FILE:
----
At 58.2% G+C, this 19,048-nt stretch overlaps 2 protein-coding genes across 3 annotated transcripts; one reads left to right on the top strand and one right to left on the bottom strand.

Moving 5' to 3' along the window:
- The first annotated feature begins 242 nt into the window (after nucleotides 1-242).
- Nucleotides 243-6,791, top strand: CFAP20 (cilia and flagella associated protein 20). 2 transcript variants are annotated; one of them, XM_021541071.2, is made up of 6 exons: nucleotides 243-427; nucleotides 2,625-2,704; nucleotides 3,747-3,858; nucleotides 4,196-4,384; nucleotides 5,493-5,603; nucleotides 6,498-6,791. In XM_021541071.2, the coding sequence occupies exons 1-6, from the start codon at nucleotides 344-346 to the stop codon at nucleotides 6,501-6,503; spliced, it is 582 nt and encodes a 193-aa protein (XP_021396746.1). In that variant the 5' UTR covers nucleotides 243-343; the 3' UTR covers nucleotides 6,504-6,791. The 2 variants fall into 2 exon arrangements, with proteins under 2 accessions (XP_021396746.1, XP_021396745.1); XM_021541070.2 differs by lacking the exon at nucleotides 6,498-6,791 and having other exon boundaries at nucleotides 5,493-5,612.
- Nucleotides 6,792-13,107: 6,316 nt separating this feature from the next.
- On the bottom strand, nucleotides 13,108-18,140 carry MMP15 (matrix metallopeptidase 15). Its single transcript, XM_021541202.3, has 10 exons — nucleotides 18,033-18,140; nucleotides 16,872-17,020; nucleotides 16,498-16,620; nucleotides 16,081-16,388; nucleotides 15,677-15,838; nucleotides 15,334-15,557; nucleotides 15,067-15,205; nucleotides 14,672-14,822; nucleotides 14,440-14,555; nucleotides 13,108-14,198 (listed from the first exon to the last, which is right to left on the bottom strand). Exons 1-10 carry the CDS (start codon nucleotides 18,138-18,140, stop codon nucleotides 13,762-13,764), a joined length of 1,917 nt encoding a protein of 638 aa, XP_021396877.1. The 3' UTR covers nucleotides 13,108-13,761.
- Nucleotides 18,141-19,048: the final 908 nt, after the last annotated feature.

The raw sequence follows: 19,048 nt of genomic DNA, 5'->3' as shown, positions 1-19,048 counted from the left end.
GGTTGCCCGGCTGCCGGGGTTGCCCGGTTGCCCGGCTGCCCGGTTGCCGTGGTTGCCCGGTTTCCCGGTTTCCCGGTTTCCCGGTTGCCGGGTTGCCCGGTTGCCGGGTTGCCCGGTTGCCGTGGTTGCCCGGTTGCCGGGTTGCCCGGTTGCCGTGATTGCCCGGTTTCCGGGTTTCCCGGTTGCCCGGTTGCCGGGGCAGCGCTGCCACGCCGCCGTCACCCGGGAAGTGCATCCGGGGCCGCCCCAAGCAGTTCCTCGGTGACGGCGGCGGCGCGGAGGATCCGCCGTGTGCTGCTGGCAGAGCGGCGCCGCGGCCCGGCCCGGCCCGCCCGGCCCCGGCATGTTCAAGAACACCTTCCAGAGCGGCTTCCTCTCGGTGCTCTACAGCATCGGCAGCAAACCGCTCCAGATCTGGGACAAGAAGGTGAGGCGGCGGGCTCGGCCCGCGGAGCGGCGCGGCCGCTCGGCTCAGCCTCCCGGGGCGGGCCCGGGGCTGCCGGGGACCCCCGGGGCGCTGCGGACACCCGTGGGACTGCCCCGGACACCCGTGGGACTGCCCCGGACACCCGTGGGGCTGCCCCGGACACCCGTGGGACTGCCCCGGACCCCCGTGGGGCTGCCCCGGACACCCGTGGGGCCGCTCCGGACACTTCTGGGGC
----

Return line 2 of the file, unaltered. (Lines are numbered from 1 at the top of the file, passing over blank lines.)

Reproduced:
Moving 5' to 3' along the window: